Pre-Canada Day Party @ Club 1668 w/ Broken Ohms, JD & Overnight Enemy

Twas the night before Canada Day...

Pre-Canada Day Party at Club 1668 with:


The Johnny Dick Project were up first. These guys had a pretty wild mishmash of styles, and it showed in their lineup, too: clearly uber metal guitarist, complete with long hair and spider finger power chords; hardcore/emo bassist, with Warwick and fancy tattoos; blues rock lead guitarist complete with telecaster, plus widely prolific singer Heather Doran (Kings Eden, Halcyon, the JDP, plus her solo work) and fantastic drummer Ian Kean (Halycon, Bad Seed Overdrive, HUGE), who’s wide range of styles seemed to be the key to holding the band together through their wide range of sounds.



There were a lot of catchy grooves and some great heavy-yet-melodic bass lines, but the cognitive dissonance looking from stage left to right left one a little dizzy; sometimes the genre-bending mash-ups did little but make for a muddier sound that didn’t always sound coherent. It’s admirable to try and mix things up and draw on a wide range of influences, but I found myself wishing the band would concentrate more on one sound and take it deeper, rather than presenting the surface of a half different sounds. During the moments when members weren’t playing different genres on top of one another, I found myself tapping my foot and bobbing my head, and collecting some catchy vocal melodies.




As diverse as the Halifax music scene is, one sub-genre that seems to have little representation in town is radio-ready cock rock. The self-assured swagger and general “Axel Rose-ing” about associated with the genre aren’t as common in the city as quirky vegan art-rock and heavy metal are. No one gave this memo to Overnight Enemy though. They take the stage with all the bravado of a post-grunge matador on a Red-Bull bender.

Overnight Enemy look and sound more like a band you might see on the Much Music Video Awards playing their aggressive yet accessible radio hit to thousands of screaming fans than a Halifax indie band. This is both a compliment and a criticism.

The band is extremely tight and technically proficient. Every member is uber skilled at their instrument. Guitarist Andy Maclean was the most fun to watch. His guitar playing was impressive and his tone was massive. His riffs were fantastic and along with the amazingly tight rhythm section of Jarrett Sullivan (bass) and Matt Wilson (drums) the band was a musical tour de force. Their playing was so dead on that the band’s mid-set cover of Muse’s Hysteria sounded almost exactly like the original recording.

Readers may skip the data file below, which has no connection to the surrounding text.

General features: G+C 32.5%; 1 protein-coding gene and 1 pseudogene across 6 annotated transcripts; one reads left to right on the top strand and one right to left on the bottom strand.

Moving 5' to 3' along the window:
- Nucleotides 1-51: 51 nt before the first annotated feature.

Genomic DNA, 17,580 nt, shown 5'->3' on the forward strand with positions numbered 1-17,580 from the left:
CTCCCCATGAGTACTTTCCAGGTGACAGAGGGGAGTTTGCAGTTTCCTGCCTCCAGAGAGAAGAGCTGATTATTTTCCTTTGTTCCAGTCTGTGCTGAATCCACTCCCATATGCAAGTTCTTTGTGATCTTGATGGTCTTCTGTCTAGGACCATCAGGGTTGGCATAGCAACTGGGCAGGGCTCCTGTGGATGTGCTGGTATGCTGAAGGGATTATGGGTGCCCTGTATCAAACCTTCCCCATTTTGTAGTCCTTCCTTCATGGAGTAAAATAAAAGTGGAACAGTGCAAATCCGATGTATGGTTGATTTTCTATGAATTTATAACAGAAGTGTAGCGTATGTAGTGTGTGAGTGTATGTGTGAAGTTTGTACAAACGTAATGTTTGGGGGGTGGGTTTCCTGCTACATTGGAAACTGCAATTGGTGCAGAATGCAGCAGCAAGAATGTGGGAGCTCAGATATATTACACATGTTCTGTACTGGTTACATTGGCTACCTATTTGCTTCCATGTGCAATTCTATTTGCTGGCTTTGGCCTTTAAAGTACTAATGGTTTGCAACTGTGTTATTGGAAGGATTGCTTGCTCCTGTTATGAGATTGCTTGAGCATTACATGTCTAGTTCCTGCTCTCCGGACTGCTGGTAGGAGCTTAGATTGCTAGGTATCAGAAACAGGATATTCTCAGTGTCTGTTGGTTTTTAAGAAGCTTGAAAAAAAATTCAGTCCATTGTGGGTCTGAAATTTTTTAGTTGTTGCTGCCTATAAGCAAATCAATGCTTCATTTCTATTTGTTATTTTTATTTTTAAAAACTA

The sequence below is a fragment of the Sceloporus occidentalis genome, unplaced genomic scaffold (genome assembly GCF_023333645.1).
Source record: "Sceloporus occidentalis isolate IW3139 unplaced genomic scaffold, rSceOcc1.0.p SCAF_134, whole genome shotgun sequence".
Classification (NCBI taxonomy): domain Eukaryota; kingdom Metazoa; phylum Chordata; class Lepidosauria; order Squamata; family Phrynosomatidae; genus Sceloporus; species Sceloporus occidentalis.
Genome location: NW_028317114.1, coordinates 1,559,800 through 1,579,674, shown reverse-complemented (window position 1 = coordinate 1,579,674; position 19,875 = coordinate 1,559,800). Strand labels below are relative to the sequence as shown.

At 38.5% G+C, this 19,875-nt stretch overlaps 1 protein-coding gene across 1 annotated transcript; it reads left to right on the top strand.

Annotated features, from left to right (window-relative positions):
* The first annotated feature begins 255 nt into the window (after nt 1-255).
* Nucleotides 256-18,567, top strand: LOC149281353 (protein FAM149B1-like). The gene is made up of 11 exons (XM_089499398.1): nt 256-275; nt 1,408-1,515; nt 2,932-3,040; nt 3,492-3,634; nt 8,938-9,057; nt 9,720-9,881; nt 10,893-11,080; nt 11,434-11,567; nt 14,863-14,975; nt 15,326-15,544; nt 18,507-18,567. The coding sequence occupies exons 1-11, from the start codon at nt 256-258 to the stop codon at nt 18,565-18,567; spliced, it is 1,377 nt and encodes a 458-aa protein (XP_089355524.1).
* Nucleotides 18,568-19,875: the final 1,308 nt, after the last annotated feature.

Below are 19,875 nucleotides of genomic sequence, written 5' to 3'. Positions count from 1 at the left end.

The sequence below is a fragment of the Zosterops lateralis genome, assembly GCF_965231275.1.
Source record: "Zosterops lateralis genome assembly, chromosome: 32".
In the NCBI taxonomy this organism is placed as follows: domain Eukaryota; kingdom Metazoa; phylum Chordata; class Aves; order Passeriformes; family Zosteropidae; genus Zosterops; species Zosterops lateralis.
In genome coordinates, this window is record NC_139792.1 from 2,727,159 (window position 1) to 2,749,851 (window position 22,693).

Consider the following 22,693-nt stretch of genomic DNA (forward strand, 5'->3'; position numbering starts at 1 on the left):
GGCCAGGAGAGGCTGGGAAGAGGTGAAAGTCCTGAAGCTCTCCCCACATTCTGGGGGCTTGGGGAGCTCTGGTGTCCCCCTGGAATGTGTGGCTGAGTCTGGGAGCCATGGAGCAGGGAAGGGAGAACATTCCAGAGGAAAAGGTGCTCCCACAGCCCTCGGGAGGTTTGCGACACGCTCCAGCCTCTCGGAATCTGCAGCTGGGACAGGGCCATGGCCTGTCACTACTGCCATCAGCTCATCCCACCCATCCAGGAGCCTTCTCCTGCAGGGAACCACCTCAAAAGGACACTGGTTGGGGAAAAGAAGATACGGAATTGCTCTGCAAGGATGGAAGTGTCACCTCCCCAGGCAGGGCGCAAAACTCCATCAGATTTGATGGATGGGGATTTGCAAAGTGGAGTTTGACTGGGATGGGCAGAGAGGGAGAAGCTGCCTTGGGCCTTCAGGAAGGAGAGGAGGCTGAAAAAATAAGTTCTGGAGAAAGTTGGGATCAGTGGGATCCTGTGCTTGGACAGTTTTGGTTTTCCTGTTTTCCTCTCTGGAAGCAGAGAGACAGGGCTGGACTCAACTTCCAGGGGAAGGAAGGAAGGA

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The problem for me – and this is completely a matter of taste – is the band’s extremely polished sound smoothed out the rough edges a little too much. Vocalist Matt Melvin has a great voice for this type of music. He sounds a little like Alice in Chain’s Layne Staley and his pitch is impeccable, but it also robs the band of any real edge beyond the masculine chest thumping heaviness and wall of sound.

From what lyrics I could pick out, the songs often seemed to be about the joys of sex and the vague angsty pains of being a rocker dude (to be fair I could be taking what lyrics I heard totally out of context). With a band full of such talented players, I’d like to see them do something with a little more substance, but like I said it’s all a matter of taste. If bands like Velvet Revolver and Buck Cherry are your thing you’ll probably love Overnight Enemy. Their live show is energetic and well executed. The crowd ate it up, demanding an encore which Overnight Enemy Delivered.

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Broken Ohms have been playing around Halifax for years and it shows. Their live set is a brutal chunk of face melting stoner rock. Their sound is pure heavy metal sludge, complete with soaring, roaring vocals and beats that make your head go bang. Their sound is great and their live show is a lot of fun.

Guitarist Troy Wilson not only sports the most awesome facial hair ever, he is a madman on the axe. He writhes around on stage - eyes bugged, tongue stuck out – shredding like mad and never missing a note. He’s a great showman.

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The band played off each other well, laying down a heavy slab of foundation for vocalist Peter Hubley to wail over. Hubley is a great vocalist for the band. He can do the heavy, raspy Clutch style vocals and then turn around and belt out a chorus that would make Bruce Dickinson proud. No other heavy metal singer in town sounds quite like him, and for that matter no heavy metal band in town sounds quite like Broken Ohms.

If you like Black Sabbath, Kyuss and the sound of rolling thunder you’ll love Broken Ohms. They serve it bloody and rare, just the way I like my rock & roll music.

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See the rest of the photos from this show - HERE -


Photos: Tiffany Naugler
Johnny Dick Review/ Video: Dan Nightingale
Overnight Enemy/Broken Ohms Review: Isaac Thompson


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